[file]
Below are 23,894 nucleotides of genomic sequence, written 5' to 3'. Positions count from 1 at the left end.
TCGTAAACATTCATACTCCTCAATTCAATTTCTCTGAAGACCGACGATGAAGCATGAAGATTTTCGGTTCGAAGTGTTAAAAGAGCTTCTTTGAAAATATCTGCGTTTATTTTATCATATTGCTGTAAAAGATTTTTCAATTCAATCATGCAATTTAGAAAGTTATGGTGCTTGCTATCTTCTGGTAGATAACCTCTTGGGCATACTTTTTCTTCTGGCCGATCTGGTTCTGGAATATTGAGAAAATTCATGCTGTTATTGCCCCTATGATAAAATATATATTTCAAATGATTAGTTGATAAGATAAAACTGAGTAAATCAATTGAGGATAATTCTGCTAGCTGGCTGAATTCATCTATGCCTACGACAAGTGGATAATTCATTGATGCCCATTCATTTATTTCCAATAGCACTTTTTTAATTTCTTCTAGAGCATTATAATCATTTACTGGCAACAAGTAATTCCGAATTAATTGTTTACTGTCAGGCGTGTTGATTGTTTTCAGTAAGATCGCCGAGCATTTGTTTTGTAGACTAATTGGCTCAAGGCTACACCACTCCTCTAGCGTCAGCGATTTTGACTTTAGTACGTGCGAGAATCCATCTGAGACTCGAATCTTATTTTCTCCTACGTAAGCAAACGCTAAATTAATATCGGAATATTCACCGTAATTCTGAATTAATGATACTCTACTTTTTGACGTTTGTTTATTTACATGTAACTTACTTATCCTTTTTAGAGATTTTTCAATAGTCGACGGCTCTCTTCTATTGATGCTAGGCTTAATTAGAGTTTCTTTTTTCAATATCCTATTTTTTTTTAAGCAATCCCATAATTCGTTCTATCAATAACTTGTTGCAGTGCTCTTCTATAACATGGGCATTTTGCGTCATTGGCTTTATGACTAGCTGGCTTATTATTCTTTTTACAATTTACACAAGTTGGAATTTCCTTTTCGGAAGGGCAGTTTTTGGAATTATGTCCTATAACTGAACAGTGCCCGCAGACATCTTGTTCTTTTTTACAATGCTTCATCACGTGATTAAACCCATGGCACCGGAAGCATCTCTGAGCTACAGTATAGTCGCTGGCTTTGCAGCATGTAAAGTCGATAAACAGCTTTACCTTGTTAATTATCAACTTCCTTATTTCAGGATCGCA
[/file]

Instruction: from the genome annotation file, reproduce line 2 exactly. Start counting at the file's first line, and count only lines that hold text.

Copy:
TCGTAAACATTCATACTCCTCAATTCAATTTCTCTGAAGACCGACGATGAAGCATGAAGATTTTCGGTTCGAAGTGTTAAAAGAGCTTCTTTGAAAATATCTGCGTTTATTTTATCATATTGCTGTAAAAGATTTTTCAATTCAATCATGCAATTTAGAAAGTTATGGTGCTTGCTATCTTCTGGTAGATAACCTCTTGGGCATACTTTTTCTTCTGGCCGATCTGGTTCTGGAATATTGAGAAAATTCATGCTGTTATTGCCCCTATGATAAAATATATATTTCAAATGATTAGTTGATAAGATAAAACTGAGTAAATCAATTGAGGATAATTCTGCTAGCTGGCTGAATTCATCTATGCCTACGACAAGTGGATAATTCATTGATGCCCATTCATTTATTTCCAATAGCACTTTTTTAATTTCTTCTAGAGCATTATAATCATTTACTGGCAACAAGTAATTCCGAATTAATTGTTTACTGTCAGGCGTGTTGATTGTTTTCAGTAAGATCGCCGAGCATTTGTTTTGTAGACTAATTGGCTCAAGGCTACACCACTCCTCTAGCGTCAGCGATTTTGACTTTAGTACGTGCGAGAATCCATCTGAGACTCGAATCTTATTTTCTCCTACGTAAGCAAACGCTAAATTAATATCGGAATATTCACCGTAATTCTGAATTAATGATACTCTACTTTTTGACGTTTGTTTATTTACATGTAACTTACTTATCCTTTTTAGAGATTTTTCAATAGTCGACGGCTCTCTTCTATTGATGCTAGGCTTAATTAGAGTTTCTTTTTTCAATATCCTATTTTTTTTTAAGCAATCCCATAATTCGTTCTATCAATAACTTGTTGCAGTGCTCTTCTATAACATGGGCATTTTGCGTCATTGGCTTTATGACTAGCTGGCTTATTATTCTTTTTACAATTTACACAAGTTGGAATTTCCTTTTCGGAAGGGCAGTTTTTGGAATTATGTCCTATAACTGAACAGTGCCCGCAGACATCTTGTTCTTTTTTACAATGCTTCATCACGTGATTAAACCCATGGCACCGGAAGCATCTCTGAGCTACAGTATAGTCGCTGGCTTTGCAGCATGTAAAGTCGATAAACAGCTTTACCTTGTTAATTATCAACTTCCTTATTTCAGGATCGCA